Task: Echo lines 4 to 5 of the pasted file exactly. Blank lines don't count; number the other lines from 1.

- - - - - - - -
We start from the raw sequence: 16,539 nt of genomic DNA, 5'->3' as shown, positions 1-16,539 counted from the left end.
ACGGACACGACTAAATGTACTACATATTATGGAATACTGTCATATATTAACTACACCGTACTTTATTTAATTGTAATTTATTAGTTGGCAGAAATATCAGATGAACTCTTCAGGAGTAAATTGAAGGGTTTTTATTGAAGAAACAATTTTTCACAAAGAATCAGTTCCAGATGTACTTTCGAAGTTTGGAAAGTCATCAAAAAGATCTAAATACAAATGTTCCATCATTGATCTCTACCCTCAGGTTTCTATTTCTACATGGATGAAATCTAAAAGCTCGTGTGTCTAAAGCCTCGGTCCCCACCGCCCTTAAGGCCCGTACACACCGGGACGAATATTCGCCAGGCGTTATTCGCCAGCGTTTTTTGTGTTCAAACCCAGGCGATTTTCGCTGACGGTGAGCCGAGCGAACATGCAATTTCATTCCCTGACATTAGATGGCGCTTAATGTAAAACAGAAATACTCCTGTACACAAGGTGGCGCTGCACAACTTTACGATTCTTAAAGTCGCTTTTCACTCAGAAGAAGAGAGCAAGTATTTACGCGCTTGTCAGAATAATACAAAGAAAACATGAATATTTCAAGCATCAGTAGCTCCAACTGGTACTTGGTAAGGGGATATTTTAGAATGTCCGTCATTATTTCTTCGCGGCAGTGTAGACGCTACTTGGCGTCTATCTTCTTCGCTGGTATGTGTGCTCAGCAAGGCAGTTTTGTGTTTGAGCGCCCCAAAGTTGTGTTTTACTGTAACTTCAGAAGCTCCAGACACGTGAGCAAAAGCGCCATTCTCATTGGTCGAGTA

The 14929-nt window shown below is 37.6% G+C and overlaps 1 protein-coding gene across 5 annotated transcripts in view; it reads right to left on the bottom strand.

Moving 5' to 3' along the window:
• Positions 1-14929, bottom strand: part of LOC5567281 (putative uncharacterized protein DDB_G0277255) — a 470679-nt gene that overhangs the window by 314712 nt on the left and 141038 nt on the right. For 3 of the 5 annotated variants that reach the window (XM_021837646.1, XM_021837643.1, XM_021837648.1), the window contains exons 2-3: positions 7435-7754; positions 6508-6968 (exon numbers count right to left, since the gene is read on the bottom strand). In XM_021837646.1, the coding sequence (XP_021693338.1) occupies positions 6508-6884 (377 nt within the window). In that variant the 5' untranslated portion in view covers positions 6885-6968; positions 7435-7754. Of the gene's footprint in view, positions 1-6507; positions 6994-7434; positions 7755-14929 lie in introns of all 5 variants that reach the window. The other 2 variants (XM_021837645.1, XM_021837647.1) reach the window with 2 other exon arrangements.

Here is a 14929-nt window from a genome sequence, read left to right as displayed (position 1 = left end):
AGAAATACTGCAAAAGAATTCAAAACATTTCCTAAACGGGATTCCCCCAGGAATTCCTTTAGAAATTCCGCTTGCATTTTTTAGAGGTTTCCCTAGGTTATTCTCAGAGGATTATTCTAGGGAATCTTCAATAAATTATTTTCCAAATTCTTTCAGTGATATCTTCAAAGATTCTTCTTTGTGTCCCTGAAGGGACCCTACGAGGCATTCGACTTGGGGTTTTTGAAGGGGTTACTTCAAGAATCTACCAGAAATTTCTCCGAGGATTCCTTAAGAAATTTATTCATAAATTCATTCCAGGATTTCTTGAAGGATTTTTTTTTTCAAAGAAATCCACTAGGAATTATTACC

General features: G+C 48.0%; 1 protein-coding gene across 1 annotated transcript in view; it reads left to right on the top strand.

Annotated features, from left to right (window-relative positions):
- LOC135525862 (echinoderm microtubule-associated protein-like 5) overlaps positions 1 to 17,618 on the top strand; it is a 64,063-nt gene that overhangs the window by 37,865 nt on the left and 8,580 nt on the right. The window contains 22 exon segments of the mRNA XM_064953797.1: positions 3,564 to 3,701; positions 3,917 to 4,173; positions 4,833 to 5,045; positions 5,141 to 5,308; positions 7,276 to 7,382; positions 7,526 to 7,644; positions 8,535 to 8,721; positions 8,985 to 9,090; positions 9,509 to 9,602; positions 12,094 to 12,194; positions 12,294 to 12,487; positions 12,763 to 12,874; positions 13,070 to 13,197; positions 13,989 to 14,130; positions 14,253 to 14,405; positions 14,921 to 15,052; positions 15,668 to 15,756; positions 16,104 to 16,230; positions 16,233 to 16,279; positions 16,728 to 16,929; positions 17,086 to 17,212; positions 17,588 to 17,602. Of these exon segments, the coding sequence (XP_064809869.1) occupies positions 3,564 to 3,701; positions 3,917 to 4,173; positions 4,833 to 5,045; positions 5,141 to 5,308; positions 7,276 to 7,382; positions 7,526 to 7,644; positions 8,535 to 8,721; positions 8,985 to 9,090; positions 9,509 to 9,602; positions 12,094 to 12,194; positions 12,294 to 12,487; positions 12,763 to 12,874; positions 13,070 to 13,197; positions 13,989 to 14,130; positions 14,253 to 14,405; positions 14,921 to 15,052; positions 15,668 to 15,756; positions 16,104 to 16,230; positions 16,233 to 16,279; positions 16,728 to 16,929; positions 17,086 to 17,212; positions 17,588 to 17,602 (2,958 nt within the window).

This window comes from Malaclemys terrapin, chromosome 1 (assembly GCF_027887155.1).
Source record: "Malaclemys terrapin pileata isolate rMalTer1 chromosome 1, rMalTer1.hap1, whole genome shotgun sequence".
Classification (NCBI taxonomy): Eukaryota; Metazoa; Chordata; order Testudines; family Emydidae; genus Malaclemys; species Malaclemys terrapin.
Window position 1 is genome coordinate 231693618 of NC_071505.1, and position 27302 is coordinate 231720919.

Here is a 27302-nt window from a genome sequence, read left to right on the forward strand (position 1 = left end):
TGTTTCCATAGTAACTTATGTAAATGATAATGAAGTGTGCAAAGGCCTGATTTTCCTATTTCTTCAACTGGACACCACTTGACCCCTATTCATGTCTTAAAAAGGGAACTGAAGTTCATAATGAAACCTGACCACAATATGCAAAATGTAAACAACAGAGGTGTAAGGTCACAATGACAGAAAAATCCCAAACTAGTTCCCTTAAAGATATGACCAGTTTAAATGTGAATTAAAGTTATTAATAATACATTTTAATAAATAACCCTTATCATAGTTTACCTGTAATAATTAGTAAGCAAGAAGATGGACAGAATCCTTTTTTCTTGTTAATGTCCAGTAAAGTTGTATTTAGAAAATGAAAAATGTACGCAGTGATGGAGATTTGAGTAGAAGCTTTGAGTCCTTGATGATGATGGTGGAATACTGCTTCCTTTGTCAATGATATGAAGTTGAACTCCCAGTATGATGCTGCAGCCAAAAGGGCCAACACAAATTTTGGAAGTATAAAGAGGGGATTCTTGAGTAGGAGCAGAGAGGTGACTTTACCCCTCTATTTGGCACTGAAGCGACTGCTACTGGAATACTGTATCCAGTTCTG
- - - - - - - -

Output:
Moving 5' to 3' along the window:
• Positions 1-14929, bottom strand: part of LOC5567281 (putative uncharacterized protein DDB_G0277255) — a 470679-nt gene that overhangs the window by 314712 nt on the left and 141038 nt on the right. For 3 of the 5 annotated variants that reach the window (XM_021837646.1, XM_021837643.1, XM_021837648.1), the window contains exons 2-3: positions 7435-7754; positions 6508-6968 (exon numbers count right to left, since the gene is read on the bottom strand). In XM_021837646.1, the coding sequence (XP_021693338.1) occupies positions 6508-6884 (377 nt within the window). In that variant the 5' untranslated portion in view covers positions 6885-6968; positions 7435-7754. Of the gene's footprint in view, positions 1-6507; positions 6994-7434; positions 7755-14929 lie in introns of all 5 variants that reach the window. The other 2 variants (XM_021837645.1, XM_021837647.1) reach the window with 2 other exon arrangements.